Latest indicator better able track local changes in the Bay
As we all know, the waters, habitats, fish and other component parts of the Bay ecosystem are complex and dynamic. And, none of these natural elements that make the ecosystem work pay any respect or adhere to the political boundaries that we have imposed upon them.
So our challenge in protecting, restoring and adapting this intricate system is for all of our scientific expertise and efforts to rise above political delineations. The Chesapeake Bay Program’s water quality experts have taken a critical step in doing just this.
The Bay Program is proud of a new indicator to measure and track the health of the Bay’s tidal waters. Historically, we’ve looked at measures of dissolved oxygen, underwater grasses and algae levels in their own rights, but we have not been able to directly correlate that information with how specific sections of the Bay are doing.
Now, by adapting our analysis, we can watch for signs of improving water quality in more specific regions of the Bay. Not only are we able do it for current conditions, but we can apply the same analysis over time to see how our waters have fared in the past, based on today’s improved scientific understanding.
Scientists and managers divide up the Bay’s tidal waters into 92 segments and, under the new analysis, track what are called “designated uses” within each of them. These uses do not refer to how people use the Bay but to critical habitats and elements that the Bay’s living resources use and need for survival — dissolved oxygen, algae, underwater grass beds and clear waters. Tracking amounts of each of these components by segment will allow our scientists to better monitor the Bay’s water quality at a more local scale.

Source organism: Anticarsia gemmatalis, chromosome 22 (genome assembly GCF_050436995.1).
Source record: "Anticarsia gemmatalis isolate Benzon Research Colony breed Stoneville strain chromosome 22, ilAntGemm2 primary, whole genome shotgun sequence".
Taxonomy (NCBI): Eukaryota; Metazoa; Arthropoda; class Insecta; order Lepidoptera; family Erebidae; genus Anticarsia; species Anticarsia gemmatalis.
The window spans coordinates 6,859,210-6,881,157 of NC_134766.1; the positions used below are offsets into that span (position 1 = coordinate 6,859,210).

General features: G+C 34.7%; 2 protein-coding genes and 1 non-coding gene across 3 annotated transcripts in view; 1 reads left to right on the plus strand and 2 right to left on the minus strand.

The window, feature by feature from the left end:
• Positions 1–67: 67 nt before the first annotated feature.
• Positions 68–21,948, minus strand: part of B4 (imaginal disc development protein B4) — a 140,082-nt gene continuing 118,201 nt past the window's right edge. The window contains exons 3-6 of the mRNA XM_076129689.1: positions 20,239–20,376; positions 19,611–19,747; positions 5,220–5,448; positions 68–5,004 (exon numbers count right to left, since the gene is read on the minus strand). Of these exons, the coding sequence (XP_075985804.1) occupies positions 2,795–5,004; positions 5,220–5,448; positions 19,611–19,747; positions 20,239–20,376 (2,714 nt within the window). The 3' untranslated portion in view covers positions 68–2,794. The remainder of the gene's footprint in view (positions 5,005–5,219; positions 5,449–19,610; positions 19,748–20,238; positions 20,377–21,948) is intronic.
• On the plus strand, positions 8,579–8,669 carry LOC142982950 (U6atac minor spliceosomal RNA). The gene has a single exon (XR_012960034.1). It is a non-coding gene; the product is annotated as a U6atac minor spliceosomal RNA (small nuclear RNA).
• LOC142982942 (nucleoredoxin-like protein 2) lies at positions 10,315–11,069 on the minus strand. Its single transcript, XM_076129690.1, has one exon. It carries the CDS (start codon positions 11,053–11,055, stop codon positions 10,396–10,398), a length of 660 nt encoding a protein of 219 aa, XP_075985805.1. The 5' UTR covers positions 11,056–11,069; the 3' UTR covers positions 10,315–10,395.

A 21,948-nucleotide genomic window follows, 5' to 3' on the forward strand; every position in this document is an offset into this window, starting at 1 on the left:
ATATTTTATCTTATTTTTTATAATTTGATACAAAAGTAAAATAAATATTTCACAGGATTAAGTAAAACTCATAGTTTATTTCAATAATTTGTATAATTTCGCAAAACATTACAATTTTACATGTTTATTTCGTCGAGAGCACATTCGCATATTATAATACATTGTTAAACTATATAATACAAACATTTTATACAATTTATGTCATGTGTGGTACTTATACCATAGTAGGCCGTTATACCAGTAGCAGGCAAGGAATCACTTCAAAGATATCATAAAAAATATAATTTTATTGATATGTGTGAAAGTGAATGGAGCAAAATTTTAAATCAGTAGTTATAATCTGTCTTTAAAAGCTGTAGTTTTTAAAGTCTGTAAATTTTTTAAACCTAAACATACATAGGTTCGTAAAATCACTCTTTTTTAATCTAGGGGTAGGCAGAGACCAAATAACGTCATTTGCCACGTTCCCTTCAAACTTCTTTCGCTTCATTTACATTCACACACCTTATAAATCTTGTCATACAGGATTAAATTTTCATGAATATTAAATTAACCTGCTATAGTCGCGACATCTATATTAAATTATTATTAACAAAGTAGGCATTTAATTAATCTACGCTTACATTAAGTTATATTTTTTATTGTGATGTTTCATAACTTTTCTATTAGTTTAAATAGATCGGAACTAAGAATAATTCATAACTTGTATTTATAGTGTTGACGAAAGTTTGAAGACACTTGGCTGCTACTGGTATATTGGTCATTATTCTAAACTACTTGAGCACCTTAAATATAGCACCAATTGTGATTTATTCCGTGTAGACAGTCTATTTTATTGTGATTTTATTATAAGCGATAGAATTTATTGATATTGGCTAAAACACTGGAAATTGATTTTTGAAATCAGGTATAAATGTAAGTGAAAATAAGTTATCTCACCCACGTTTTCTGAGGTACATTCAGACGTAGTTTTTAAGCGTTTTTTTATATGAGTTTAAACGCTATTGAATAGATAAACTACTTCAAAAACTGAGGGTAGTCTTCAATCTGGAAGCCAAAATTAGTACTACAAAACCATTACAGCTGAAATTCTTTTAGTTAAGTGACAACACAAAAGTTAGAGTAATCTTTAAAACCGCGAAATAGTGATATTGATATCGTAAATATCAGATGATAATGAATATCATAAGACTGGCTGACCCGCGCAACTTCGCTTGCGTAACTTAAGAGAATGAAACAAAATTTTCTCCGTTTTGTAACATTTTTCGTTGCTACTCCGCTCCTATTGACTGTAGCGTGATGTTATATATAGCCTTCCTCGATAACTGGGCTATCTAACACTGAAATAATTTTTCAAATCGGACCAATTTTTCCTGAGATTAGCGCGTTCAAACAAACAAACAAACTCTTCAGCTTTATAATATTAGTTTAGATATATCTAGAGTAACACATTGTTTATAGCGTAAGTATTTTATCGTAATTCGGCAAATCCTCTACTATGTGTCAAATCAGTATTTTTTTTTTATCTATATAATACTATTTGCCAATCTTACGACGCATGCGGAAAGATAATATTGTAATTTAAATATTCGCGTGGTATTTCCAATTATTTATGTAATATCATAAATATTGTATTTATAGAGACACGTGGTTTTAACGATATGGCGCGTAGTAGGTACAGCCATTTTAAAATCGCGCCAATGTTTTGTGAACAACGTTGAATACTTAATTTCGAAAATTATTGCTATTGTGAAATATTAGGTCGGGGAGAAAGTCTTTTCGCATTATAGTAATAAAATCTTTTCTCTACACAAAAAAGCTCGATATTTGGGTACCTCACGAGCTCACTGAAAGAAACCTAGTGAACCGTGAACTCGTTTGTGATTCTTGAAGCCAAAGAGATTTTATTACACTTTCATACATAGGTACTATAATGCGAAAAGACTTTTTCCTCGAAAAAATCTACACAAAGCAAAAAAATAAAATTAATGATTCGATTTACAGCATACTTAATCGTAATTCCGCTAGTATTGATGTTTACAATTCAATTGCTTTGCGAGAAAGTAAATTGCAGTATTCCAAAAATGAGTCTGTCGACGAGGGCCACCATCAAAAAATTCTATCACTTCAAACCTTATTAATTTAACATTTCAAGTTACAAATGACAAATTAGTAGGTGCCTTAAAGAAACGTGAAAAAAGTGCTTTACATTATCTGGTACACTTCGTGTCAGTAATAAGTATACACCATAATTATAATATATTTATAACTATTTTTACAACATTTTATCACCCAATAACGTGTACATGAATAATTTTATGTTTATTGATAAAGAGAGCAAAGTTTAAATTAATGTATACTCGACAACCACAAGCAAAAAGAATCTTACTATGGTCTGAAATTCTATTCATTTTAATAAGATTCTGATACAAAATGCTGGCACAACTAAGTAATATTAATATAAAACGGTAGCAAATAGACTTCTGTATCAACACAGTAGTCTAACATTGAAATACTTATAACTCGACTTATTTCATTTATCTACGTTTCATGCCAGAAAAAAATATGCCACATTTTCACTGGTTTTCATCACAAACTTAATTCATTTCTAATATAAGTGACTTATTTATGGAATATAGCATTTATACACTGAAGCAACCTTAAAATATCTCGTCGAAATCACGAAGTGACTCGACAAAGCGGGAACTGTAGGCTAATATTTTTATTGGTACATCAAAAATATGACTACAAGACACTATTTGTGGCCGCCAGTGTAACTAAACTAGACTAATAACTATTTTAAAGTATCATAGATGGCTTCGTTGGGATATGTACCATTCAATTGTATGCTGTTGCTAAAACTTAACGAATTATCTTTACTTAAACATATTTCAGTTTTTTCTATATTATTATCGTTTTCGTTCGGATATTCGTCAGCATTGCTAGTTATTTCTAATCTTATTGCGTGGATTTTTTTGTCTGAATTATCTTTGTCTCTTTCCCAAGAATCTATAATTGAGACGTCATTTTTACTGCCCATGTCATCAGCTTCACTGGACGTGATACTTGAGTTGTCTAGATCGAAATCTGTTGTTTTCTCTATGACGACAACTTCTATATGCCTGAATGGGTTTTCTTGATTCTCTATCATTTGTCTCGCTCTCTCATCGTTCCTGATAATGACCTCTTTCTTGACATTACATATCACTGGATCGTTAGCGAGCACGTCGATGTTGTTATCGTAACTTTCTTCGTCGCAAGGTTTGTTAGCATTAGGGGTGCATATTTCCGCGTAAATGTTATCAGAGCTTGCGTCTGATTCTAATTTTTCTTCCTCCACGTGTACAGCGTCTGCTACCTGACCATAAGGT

So why does this matter? Because the ability to look at whether a segment of water in the Bay is meeting water quality standards also means we might be able to find connections between local restoration activities and healthy waters. For example, if a major wastewater treatment plant makes significant technological upgrades, we will soon have the ability to look for specific changes in the segment where the plant’s outfall pipe meets the nearby river. Additionally, if we don’t observe improvements in water quality in response to implementing pollution reduction measures in certain areas, we can investigate why they aren’t occurring and try to correct the situation. In short, we can have a clearer idea of what’s working and what isn’t, as well as insight into the reasons why.
Finally, and back to the issue of crossing political boundaries, the new Bay Program water quality indicator is consistent with reporting offered by the major jurisdictions around the Bay – Delaware, the District of Columbia, Maryland and Virginia. Synchronizing this science across the states and DC was a necessity because the resulting indicator will be used to measure progress toward the Chesapeake Bay “pollution diet” goal for our waters, in which 60 percent of segments achieve Bay water quality standards by 2025.
I would hope that all Bay Journal readers know that strengthening our underwater grasses, improving water clarity, balancing algae levels and stabilizing dissolved oxygen concentrations are vital for clean, healthy waters.
To understand how we are doing to protect these uses for living resources, the Bay Program has once again improved our research and analysis to meet the ever-evolving needs of an ever-changing landscape and ecosystem.
Look for the first release of data under this new indicator at www.chesapeakebay.net and in the 2012–13 Bay Barometer, our annual snapshot of health and restoration in the Chesapeake Bay watershed, due out in early December